artchill: How do you explain the famous pasuk in Koheles “hasser kaas mi’libecha”, “banish anger from your hart”?September 13, 2010 2:19 am at 2:19 am #696086
There are 2 different things:
Ideally, a person should be chilled out and be mevater and remove the emotion of anger from his heart.
At the minimum a person should keep the rage (action response) aspect of anger in check, or it’s like idol worship.September 13, 2010 2:28 am at 2:28 am #696087
You might laugh at the difference between anger vs. rage. But, as a business owner who has to manage supervisors with varied temperaments, who in turn must supervise other employees with varied temperaments, you learn pretty quickly to seperate anger from rage.
Anger: Yelling, screaming, pounding a fist on a desk, is one thing.
Rage: Pushing people, slamming things down, throwing things, or balling a fist, are a completely different thing.
Stress can cause a person’s emotions to well up, but putting the emotion into action is inexcusable.September 13, 2010 6:30 am at 6:30 am #696088
About people who grew up in abusive homes, a main component in overcoming this is having a family that can be an example of a healthy functional family. The person has no idea how a healthy home should run and so they need to immerse themselves in a healthy family situation and learn. Living by them for a few years is best. I have seen many families in a clinical setting that have no idea what to do eventhough they vowed they would never be like their parents. End result is that they usually go to the opposite extreme or do the same thing, both of which are bad for the family.September 14, 2010 2:58 am at 2:58 am #696089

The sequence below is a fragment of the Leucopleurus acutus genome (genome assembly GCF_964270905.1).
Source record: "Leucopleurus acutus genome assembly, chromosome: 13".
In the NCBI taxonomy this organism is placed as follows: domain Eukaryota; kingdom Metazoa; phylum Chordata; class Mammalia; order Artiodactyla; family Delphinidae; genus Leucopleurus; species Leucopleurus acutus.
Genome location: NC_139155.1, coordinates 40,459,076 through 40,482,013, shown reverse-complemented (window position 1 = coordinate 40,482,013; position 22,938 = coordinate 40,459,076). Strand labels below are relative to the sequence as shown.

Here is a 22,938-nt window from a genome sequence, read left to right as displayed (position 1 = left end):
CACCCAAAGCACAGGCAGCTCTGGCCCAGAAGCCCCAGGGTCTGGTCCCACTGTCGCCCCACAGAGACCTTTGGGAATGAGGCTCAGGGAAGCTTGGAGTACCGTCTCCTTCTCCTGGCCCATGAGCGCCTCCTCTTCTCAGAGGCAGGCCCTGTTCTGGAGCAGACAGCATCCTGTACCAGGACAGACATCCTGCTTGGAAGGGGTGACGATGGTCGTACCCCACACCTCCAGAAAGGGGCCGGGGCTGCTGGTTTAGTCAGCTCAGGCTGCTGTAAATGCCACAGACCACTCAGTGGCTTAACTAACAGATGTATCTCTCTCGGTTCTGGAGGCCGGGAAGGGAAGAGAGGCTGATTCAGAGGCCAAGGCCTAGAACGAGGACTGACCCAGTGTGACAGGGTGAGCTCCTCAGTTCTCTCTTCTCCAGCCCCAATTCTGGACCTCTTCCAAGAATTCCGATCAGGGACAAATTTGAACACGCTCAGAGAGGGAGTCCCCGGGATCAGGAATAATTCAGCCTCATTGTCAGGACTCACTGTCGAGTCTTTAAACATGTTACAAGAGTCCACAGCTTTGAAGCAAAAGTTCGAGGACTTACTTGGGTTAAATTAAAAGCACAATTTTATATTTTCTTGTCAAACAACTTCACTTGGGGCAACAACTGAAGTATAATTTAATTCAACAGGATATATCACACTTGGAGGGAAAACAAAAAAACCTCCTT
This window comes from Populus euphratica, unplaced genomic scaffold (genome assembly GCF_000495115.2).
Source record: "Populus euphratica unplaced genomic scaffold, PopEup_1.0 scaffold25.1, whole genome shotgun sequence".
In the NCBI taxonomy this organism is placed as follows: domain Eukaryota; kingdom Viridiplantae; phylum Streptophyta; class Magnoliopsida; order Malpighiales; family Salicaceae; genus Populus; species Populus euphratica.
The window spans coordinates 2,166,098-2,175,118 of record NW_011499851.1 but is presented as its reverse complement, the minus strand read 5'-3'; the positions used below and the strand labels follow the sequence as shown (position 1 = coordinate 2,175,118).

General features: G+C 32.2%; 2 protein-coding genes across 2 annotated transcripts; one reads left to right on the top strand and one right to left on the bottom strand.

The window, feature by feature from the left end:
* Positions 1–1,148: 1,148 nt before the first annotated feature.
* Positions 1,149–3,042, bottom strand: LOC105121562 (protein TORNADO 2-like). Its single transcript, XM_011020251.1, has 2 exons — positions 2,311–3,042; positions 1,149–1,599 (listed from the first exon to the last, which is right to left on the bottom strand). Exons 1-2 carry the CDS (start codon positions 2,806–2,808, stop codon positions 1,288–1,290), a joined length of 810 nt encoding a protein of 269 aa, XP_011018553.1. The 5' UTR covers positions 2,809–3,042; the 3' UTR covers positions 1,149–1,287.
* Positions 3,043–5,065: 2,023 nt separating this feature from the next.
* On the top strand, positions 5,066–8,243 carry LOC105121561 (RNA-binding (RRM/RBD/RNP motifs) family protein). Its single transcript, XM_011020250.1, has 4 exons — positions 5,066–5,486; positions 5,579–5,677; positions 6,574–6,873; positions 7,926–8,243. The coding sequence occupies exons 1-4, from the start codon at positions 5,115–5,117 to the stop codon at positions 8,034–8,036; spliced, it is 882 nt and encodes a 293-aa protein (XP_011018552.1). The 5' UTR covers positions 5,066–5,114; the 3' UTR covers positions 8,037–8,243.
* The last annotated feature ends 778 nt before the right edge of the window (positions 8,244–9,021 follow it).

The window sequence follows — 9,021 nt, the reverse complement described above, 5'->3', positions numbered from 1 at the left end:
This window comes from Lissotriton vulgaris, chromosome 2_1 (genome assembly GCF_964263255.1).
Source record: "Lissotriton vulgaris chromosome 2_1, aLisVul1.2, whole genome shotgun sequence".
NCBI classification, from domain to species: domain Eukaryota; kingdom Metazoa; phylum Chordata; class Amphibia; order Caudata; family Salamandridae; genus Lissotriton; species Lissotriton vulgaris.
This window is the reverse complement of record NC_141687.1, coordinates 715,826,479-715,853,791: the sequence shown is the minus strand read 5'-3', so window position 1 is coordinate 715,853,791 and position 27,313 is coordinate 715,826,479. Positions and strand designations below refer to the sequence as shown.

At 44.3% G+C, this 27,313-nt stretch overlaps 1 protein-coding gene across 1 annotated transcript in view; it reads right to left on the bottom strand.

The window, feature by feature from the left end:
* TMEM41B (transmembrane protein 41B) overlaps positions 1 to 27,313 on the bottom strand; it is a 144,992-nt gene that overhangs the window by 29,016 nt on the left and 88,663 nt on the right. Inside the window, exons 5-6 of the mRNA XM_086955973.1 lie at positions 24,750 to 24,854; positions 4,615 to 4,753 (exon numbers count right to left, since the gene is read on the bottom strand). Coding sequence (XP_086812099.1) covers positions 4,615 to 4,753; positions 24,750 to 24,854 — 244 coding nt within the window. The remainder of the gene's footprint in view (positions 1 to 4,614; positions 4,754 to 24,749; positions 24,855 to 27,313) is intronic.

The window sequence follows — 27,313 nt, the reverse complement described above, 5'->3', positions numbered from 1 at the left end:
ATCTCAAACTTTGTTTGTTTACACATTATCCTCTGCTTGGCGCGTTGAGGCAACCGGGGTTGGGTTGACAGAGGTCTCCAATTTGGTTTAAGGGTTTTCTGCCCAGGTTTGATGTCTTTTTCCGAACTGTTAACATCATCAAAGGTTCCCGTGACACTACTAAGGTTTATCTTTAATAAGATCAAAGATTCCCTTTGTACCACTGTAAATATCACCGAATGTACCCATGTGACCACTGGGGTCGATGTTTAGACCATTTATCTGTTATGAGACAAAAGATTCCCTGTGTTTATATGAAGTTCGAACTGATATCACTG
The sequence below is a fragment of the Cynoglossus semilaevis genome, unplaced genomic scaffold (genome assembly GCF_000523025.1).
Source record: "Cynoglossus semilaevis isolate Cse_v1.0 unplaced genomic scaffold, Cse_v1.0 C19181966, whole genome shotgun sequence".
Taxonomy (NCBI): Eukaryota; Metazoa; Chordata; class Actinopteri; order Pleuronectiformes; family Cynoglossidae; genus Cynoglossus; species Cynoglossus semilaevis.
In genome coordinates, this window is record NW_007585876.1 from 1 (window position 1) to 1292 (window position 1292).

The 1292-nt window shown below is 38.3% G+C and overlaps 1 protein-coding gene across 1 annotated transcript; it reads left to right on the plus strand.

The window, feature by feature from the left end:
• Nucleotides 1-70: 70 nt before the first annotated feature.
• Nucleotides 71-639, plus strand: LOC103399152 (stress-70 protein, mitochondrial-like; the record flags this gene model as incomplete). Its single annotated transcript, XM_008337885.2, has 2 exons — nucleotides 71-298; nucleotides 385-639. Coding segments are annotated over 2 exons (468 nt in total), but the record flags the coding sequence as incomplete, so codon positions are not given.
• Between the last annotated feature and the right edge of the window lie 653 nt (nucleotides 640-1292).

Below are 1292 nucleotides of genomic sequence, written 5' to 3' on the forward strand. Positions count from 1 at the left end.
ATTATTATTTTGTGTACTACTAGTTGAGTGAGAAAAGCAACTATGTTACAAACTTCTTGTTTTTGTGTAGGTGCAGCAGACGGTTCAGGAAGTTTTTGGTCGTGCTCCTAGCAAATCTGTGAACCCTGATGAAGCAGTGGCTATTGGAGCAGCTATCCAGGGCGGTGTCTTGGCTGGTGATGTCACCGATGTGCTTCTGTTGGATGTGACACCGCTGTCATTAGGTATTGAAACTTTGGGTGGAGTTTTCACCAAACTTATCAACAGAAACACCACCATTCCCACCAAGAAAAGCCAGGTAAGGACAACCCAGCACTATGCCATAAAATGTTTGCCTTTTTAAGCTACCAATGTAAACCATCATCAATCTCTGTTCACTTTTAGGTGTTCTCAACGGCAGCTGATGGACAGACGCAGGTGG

a person is not mechuyav to forgive someone for beating him with a stick, if the person is still holding that stick over his head.I know of only one person in the world who sincerely apologized to the person he hurt.(so earnestly that the abused person was actually moichel)but 99% of the time the abuser has little or no remorse…especially in the cases of abusive spouses.there is nothing to forgive because nobody’s the least bit sorry.September 14, 2010 8:40 am at 8:40 am #696090